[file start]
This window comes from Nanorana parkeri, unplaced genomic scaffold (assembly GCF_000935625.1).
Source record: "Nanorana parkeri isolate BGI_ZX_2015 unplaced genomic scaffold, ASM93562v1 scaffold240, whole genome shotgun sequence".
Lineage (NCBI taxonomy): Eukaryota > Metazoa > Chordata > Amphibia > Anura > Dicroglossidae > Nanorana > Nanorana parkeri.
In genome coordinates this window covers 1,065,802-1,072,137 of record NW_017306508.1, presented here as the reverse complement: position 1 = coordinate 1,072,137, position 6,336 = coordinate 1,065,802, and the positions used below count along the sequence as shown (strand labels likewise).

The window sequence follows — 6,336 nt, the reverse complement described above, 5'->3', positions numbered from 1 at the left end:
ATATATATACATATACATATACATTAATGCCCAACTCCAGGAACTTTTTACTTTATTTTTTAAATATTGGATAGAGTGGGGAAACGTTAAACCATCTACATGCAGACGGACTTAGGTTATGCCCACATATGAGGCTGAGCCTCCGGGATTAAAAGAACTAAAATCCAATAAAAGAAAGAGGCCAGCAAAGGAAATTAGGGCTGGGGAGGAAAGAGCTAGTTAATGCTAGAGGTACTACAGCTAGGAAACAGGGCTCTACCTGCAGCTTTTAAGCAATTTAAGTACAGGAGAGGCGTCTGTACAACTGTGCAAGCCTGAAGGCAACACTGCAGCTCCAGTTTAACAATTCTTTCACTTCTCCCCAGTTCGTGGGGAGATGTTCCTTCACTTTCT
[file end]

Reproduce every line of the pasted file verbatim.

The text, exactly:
This window comes from Nanorana parkeri, unplaced genomic scaffold (assembly GCF_000935625.1).
Source record: "Nanorana parkeri isolate BGI_ZX_2015 unplaced genomic scaffold, ASM93562v1 scaffold240, whole genome shotgun sequence".
Lineage (NCBI taxonomy): Eukaryota > Metazoa > Chordata > Amphibia > Anura > Dicroglossidae > Nanorana > Nanorana parkeri.
In genome coordinates this window covers 1,065,802-1,072,137 of record NW_017306508.1, presented here as the reverse complement: position 1 = coordinate 1,072,137, position 6,336 = coordinate 1,065,802, and the positions used below count along the sequence as shown (strand labels likewise).

The window sequence follows — 6,336 nt, the reverse complement described above, 5'->3', positions numbered from 1 at the left end:
ATATATATACATATACATATACATTAATGCCCAACTCCAGGAACTTTTTACTTTATTTTTTAAATATTGGATAGAGTGGGGAAACGTTAAACCATCTACATGCAGACGGACTTAGGTTATGCCCACATATGAGGCTGAGCCTCCGGGATTAAAAGAACTAAAATCCAATAAAAGAAAGAGGCCAGCAAAGGAAATTAGGGCTGGGGAGGAAAGAGCTAGTTAATGCTAGAGGTACTACAGCTAGGAAACAGGGCTCTACCTGCAGCTTTTAAGCAATTTAAGTACAGGAGAGGCGTCTGTACAACTGTGCAAGCCTGAAGGCAACACTGCAGCTCCAGTTTAACAATTCTTTCACTTCTCCCCAGTTCGTGGGGAGATGTTCCTTCACTTTCT